A dedicated micro credit fund for rural Madagascar

by Zahana
Vetted
Santa sighted at schools in Madagascar
Santa sighted at schools in Madagascar

Happy Holidays and a Good New Year - from Santa and our School in Fiarenana.

Our Founder, Dr. Ihanta used Santa’s visit to our school in Fiarenana as her official holiday card. Santa has become a ‘new’ tradition in our villages, since he started coming only in 2007 when our first school was completed.

Dr. Ihanta wrote: It was a big event for all of us. Santa brought lots of gifts: candies, coca cola, cookies, cake, bread and some lucky ones got clothes and sweaters. Good to know that they drink coca cola only once a year for a very special occasion [when Santa brings it]. One little boy was asked why he didn’t drink his coke right away, replied he wanted to save it for Christmas day. He politely didn’t agree with me when I suggested ‘everyday is Christmas’. I realized, he can indeed understand such things”

A beautiful bonus: the many trees in the background, making this cards truly amazing. Somewhere in the schoolyard it beautifully illustrates all the trees that have been planted over the past years, since the school started in 2006 (in the top right corner you can see the mountain, our mount Bevato, in the background, but the view in mostly covered by the trees).

Ihanta and Markus

PS: Yes we know all professional fundraisers and helpful materials tell us we should mention the end-of-year tax deducible donation. But you are smart and know that already, so why write more about it?

Potatoes and Mparany the head teacher
Potatoes and Mparany the head teacher

One of our most successful microcredit projects was to introduce potatoes in Fiarenana. Intended as an in-between crop for the time after the rice harvest and before the new rice planting. The project was so successful that we repeated it a second time the following year. You can read all about it the past success in our ‘potato story’.

One puzzling experiences in our participatory community development endeavors was, that the potato project did not continue a third time, let alone become a new tradition, such as tree planting every year. It sure was not for the lack of trying, hence the use of the word ‘puzzling’. We, that is Zahana, had been asking at certain intervals what happened to the potato project, and why they decided not to repeat it, despite an amazing harvest (two tons of potatoes with 100 kg of small potatoes as seed stock). All inquiries were met with very polite silence. In Malagasy culture not talking about something is also an answer. Despite our continuing curiosity or interest, why this most successful project did not continue, we got the message and at some time politely stopped asking. While this is frustrating for us, because we would really like to know what kind of impediments or difficulties might need to be addressed, we needed to take a step back and just ‘let it be’.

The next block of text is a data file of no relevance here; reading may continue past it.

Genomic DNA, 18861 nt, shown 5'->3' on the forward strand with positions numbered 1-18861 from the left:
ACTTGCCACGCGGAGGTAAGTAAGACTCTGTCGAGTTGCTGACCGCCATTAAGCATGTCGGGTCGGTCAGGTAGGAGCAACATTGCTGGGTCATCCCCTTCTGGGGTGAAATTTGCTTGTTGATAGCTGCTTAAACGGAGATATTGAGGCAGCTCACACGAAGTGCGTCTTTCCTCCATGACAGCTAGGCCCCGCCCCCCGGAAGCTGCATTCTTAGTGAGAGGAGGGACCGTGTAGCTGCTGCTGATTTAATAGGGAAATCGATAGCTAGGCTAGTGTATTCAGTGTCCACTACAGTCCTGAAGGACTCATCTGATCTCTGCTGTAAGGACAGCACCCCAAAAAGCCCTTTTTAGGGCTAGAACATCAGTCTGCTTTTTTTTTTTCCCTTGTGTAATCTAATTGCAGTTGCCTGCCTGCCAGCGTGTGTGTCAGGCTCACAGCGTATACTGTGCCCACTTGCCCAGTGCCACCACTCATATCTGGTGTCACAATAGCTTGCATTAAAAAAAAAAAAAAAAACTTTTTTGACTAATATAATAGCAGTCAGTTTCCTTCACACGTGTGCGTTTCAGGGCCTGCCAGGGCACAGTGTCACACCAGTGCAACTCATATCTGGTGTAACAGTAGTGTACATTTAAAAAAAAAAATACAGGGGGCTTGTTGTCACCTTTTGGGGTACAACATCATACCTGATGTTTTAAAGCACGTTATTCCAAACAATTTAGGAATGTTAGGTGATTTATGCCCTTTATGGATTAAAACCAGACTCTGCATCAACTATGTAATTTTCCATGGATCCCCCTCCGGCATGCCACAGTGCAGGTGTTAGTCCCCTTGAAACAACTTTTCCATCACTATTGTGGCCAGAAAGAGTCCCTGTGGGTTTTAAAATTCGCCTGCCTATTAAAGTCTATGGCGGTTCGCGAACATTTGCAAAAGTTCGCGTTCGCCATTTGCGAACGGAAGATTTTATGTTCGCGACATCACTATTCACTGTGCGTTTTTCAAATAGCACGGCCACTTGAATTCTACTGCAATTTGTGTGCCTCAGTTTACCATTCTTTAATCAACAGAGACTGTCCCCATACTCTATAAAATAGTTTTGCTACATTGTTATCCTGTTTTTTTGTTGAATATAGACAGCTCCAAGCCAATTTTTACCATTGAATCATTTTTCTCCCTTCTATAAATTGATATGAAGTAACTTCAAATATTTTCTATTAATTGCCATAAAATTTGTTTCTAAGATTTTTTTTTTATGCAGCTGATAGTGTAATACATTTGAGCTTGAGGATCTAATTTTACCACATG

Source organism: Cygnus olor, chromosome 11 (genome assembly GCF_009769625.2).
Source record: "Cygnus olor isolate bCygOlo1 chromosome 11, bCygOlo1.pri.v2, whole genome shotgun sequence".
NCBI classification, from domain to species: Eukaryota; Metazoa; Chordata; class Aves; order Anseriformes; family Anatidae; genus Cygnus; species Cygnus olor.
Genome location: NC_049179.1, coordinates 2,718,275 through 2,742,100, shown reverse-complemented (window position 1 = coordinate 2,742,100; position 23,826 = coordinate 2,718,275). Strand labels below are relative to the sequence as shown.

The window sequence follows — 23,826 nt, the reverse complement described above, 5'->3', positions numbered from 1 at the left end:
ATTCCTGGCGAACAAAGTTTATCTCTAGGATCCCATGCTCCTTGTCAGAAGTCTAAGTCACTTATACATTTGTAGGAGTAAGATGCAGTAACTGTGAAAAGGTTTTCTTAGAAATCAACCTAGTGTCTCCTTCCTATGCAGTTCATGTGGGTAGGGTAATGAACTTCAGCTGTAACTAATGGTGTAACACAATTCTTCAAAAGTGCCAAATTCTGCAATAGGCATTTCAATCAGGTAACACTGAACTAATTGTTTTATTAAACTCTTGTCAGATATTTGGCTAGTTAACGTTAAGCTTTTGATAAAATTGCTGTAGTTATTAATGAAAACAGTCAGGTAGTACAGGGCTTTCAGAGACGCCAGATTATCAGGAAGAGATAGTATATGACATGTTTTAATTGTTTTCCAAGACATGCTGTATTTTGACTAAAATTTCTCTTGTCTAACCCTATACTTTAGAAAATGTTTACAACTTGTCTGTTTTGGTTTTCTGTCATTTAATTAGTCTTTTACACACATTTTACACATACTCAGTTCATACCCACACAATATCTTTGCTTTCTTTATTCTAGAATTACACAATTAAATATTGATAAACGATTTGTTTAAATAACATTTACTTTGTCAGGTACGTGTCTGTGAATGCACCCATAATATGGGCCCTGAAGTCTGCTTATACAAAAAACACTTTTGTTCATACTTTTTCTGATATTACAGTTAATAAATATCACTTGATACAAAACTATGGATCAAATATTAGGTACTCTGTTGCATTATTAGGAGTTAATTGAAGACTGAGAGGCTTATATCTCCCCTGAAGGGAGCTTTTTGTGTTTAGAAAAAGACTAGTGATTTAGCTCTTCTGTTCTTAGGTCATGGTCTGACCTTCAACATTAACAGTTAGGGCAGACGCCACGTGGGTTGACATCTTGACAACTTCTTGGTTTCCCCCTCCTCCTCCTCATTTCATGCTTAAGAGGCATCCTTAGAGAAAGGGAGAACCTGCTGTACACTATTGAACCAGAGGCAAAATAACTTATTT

Needless to say that we were delighted when our schoolteacher in Fiadanana approached us with a request for potatoes. His, the neighboring village, did not participate the last time. What you see in the photo is a sack full of potatoes that was entrusted to him for a new micro credit ‘potato project’.

Now we just have to wait and see, with great anticipation, if potatoes might take off this time around. Three is a charm after all. And, we have a certain inkling based on experience, that this project has a huge potential for success.

Checking out the new potatoes
Checking out the new potatoes

Links:

Donne and Dore at home studying for the exam
Donne and Dore at home studying for the exam

Some events vibrate through the entire community and affect everybody. Seeing one of theirs off to high school has nver happened before.

At the end of June (2015) we got very exciting news: Donné and Doré had both been admitted to take the BEPC a nation-wide high school entrance exam (Brevet d'Etude du Premier Cycle).

Some of you may remember Donné and Doré, who had been living for past few years in the small town of Bevato attending secondary school  they were the among the first students who passed their CEPE in our school in 2011).

Over three days (August 3-5) they took the BREC in the town of Tsiroanomandidy. Their very proud parents and Zahana’s ‘Santa’ accompanied them to the town from their home in the village of Fiadanana.

For over a week everybody waited for the official results to be released. With great pride we can post this August 15 update from Zahana:

“Our brave country boys passed their exam! They are among the 51% in the entire region of Tsiroanomandidy who successfully passed their BEPC. I’m really happy and we will celebrate with them. Supported by Zahana they will be living in Tsiroanomandidy for the next few years and attend high school there. There is no better tenth anniversary gift for Zahana. Back in October 2005, when Raleva our traditional healer donated the land to built our community school nobody even dreamed of such a wonderful result for two of our students. They are the first in their community to ever attend high school”